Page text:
The UK’s vote to leave the EU has fomented widespread uncertainty and fuelled doubts about the nation’s economic prospects and political future. It’s unclear when, and even if, the government will trigger Article 50 of the Lisbon Treaty and begin its exit from the union. Moreover, the ruling Conservative Party has been divided by the EU referendum and thrust into a leadership crisis following Prime Minister David Cameron’s announcement that he would step down by October. Quelling the confusion and restoring confidence will require a clear strategy and a focus on the facts, rather than the emotional rhetoric that defined the Brexit debate.
Ex-Mayor of London Boris Johnson and former UK Independence Party leader Nigel Farage - two prominent Leave campaigners – have both taken a step back following their unexpected success. The pair have backpedalled on several of the campaign’s biggest promises: that an exit from the EU would free up £350m a week for the National Health Service (NHS), and allow the UK to radically reduce immigration.
Remain proponents have also jumped ship in light of the result. Chancellor George Osborne has embraced Leave ideology in a bid to save his position. He claimed the UK economy would stabilise following the Brexit vote; the pound has plunged to a 31-year low and stock prices have been hammered. Meanwhile, Theresa May - now a frontrunner for leadership of the Conservative party - has refused to comment on whether EU migrants will be allowed to live and work in the UK.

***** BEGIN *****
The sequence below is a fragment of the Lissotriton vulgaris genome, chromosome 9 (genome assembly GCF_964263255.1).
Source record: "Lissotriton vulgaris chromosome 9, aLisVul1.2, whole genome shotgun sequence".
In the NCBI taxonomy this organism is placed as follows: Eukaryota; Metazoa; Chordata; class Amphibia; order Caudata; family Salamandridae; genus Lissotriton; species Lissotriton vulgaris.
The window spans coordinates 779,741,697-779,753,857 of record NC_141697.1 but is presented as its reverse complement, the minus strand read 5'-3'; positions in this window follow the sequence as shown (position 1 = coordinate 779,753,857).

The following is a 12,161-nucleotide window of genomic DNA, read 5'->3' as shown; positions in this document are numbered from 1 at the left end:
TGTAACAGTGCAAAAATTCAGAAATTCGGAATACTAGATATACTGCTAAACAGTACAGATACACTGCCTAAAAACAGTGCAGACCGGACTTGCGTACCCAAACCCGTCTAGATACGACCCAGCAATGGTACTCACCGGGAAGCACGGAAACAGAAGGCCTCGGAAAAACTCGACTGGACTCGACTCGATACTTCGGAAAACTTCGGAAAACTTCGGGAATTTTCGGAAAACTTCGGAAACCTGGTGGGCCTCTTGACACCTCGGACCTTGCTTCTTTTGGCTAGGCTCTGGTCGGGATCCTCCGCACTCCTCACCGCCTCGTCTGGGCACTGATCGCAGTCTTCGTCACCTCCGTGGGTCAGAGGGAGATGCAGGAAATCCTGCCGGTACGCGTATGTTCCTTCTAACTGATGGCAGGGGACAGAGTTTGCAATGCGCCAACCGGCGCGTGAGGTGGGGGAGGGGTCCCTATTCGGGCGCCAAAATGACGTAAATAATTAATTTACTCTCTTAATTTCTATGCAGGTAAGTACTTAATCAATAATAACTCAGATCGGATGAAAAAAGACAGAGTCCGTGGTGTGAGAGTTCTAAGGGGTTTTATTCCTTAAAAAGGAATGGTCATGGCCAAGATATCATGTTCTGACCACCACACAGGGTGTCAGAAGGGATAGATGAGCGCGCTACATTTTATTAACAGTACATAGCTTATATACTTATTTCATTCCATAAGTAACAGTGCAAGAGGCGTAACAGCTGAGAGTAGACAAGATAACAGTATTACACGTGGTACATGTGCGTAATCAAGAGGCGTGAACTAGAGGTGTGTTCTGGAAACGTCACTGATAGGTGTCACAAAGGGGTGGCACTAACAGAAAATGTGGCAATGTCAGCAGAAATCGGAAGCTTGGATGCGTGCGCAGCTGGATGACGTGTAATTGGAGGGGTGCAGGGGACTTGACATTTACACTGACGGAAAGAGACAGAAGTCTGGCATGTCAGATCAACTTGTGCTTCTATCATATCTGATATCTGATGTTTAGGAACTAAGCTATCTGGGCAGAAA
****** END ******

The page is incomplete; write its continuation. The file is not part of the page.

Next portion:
May and Osborne’s flip-flopping may protect their careers, but it’s unlikely to shore up public trust in the UK’s leaders. The rival Labour party is also divided; MPs have resigned en masse to show their dissatisfaction with leader Jeremy Corbyn, who refuses to step down and still has the support of trade unions, some of the party's main financial supporters. There’s also an ideological rift between those who embrace the party’s socialist grassroots and more business-focused New Labour supporters.
The nation's new leaders, whoever they may be, must act quickly to quell political uncertainty and draw up a plan for Britain’s future. Firstly, they should address one of the public’s key concerns and a linchpin of the Leave campaign: immigration and its impact on jobs and public services. The government has refused to comment on whether EU migrants who reside in the UK will be allowed to remain, or provide hard facts and statistics on whether a stricter immigration policy would help or harm the economy. It’s also unclear whether UK ‘expats’ living in the EU will be forced to return.
The frontrunners to replace David Cameron have shied away from outlining clear policies or committing to specific action. But clarity is exactly what the UK needs to overcome the current instability. May and Andrea Leadsom, who are vying to become Prime Minister, shouldn’t feel compelled by the public’s vote to immediately clamp down on immigration. First, they should commission and publish extensive research and data about the impact of immigration on the UK. They should also reassure, or break the news, to EU workers and businesses in the UK about their futures. In a period of immense upheaval, confusion and polarisation, facts should take centre stage.